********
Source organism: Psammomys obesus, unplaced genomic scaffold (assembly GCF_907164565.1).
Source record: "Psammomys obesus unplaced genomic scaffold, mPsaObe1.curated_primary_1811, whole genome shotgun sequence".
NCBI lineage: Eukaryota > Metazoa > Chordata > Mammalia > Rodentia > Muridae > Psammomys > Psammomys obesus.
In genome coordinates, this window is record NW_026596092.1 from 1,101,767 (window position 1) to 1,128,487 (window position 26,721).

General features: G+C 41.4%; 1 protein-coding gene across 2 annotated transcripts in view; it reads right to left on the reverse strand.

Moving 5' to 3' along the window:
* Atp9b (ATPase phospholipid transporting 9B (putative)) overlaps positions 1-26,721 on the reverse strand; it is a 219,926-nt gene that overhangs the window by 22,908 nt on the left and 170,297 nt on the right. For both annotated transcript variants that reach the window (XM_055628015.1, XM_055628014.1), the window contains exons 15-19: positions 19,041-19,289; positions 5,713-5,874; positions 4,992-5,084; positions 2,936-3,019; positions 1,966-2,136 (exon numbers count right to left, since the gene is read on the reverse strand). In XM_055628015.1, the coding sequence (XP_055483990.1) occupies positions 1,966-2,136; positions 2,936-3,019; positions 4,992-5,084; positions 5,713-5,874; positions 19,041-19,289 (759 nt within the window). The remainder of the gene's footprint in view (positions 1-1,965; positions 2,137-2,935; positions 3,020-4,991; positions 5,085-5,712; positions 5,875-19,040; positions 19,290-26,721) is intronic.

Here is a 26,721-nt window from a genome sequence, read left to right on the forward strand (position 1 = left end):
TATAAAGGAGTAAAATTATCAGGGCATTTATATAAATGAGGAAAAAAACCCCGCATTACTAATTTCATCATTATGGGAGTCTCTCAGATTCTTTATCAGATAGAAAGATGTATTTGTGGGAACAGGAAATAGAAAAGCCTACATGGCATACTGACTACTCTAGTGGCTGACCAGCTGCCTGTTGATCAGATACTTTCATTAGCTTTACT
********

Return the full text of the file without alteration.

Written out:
Source organism: Psammomys obesus, unplaced genomic scaffold (assembly GCF_907164565.1).
Source record: "Psammomys obesus unplaced genomic scaffold, mPsaObe1.curated_primary_1811, whole genome shotgun sequence".
NCBI lineage: Eukaryota > Metazoa > Chordata > Mammalia > Rodentia > Muridae > Psammomys > Psammomys obesus.
In genome coordinates, this window is record NW_026596092.1 from 1,101,767 (window position 1) to 1,128,487 (window position 26,721).

General features: G+C 41.4%; 1 protein-coding gene across 2 annotated transcripts in view; it reads right to left on the reverse strand.

Moving 5' to 3' along the window:
* Atp9b (ATPase phospholipid transporting 9B (putative)) overlaps positions 1-26,721 on the reverse strand; it is a 219,926-nt gene that overhangs the window by 22,908 nt on the left and 170,297 nt on the right. For both annotated transcript variants that reach the window (XM_055628015.1, XM_055628014.1), the window contains exons 15-19: positions 19,041-19,289; positions 5,713-5,874; positions 4,992-5,084; positions 2,936-3,019; positions 1,966-2,136 (exon numbers count right to left, since the gene is read on the reverse strand). In XM_055628015.1, the coding sequence (XP_055483990.1) occupies positions 1,966-2,136; positions 2,936-3,019; positions 4,992-5,084; positions 5,713-5,874; positions 19,041-19,289 (759 nt within the window). The remainder of the gene's footprint in view (positions 1-1,965; positions 2,137-2,935; positions 3,020-4,991; positions 5,085-5,712; positions 5,875-19,040; positions 19,290-26,721) is intronic.

Here is a 26,721-nt window from a genome sequence, read left to right on the forward strand (position 1 = left end):
TATAAAGGAGTAAAATTATCAGGGCATTTATATAAATGAGGAAAAAAACCCCGCATTACTAATTTCATCATTATGGGAGTCTCTCAGATTCTTTATCAGATAGAAAGATGTATTTGTGGGAACAGGAAATAGAAAAGCCTACATGGCATACTGACTACTCTAGTGGCTGACCAGCTGCCTGTTGATCAGATACTTTCATTAGCTTTACT